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|Title:||Comparative constructions in 'Israeli Hebrew'|
|Citation:||Melilah: Manchester Journal of Jewish Studies, 2007; 2:1-16|
|Publisher:||Centre for Jewish Studies at the University of Manchester|
|Abstract:||‘Hebrew’ is one of the official languages – with Arabic and English – of the State of Israel, established in 1948 on 20,770 km2 in the ‘Middle’ East. Israeli emerged at the end of the nineteenth century and the beginning of the twentieth. Its symbolic first native speaker, Itamar Ben-ehuda, began speaking in 1886. Israeli is a fusional synthetic language, with non-concatenative discontinuous morphemes realised by vowel infixation. This typological paper demonstrates that the typical Israeli comparative construction involves a copula or verbless clause construction, with the ‘Parameter’ as copula complement (CC) or as a verbless clause complement (VCC). However, there is another mono-clausal comparative construction, in which the ‘Index’ of comparison is the main verb in an extended intransitive clause. Future research would demonstrate that Israeli comparatives correspond with Yiddish and ‘Standard Average European’, although the forms used are Hebrew.|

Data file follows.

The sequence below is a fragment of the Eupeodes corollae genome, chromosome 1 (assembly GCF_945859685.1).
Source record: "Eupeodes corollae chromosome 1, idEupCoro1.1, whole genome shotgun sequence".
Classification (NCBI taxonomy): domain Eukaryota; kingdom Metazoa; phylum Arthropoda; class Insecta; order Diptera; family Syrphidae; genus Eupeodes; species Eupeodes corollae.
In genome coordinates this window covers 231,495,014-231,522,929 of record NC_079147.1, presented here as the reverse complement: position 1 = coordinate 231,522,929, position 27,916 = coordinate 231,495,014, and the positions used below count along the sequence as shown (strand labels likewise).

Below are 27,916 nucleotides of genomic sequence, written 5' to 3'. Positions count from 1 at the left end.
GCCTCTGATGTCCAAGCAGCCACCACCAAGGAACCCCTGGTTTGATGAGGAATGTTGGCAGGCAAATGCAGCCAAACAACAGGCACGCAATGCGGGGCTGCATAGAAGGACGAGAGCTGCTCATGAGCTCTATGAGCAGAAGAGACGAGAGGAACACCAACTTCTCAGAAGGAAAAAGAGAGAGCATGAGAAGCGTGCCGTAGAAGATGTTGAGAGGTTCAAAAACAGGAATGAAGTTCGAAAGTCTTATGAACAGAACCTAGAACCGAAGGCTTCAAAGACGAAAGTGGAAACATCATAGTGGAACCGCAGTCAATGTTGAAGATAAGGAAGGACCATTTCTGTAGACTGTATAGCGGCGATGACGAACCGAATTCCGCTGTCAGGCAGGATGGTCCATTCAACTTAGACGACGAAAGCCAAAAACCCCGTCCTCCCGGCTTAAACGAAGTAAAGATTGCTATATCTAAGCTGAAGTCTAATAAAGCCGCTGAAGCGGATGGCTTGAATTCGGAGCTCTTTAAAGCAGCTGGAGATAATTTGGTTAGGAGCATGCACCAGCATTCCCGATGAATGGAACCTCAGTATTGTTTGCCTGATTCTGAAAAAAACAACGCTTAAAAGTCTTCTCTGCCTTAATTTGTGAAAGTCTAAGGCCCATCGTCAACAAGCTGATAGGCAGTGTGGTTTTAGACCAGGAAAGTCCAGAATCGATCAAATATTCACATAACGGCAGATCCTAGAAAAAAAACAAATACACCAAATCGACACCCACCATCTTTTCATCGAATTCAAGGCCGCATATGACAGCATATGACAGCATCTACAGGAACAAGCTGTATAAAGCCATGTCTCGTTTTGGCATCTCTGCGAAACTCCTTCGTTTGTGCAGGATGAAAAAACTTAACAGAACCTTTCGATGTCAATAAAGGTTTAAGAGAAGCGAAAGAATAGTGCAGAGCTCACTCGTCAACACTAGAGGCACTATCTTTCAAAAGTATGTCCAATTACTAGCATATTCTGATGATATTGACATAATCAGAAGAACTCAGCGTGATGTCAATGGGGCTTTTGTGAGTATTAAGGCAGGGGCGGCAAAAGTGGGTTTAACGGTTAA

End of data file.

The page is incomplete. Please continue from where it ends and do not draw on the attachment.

|Keywords:||Hebrew; Israel; Basic Linguistic Theory; linguistics; Jewish language and culture; typology; superlative; comparative; extended intransitive; grammar; forms versus patterns; Israeli; Yiddish; Standard Average European; fusional; synthetic; discontinuous morphemes; infixation; complementation; clauses; analyticization; allative case; construct-state; ambiguity|
|Rights:||Copyright status unknown|
|Appears in Collections:||Linguistics publications|
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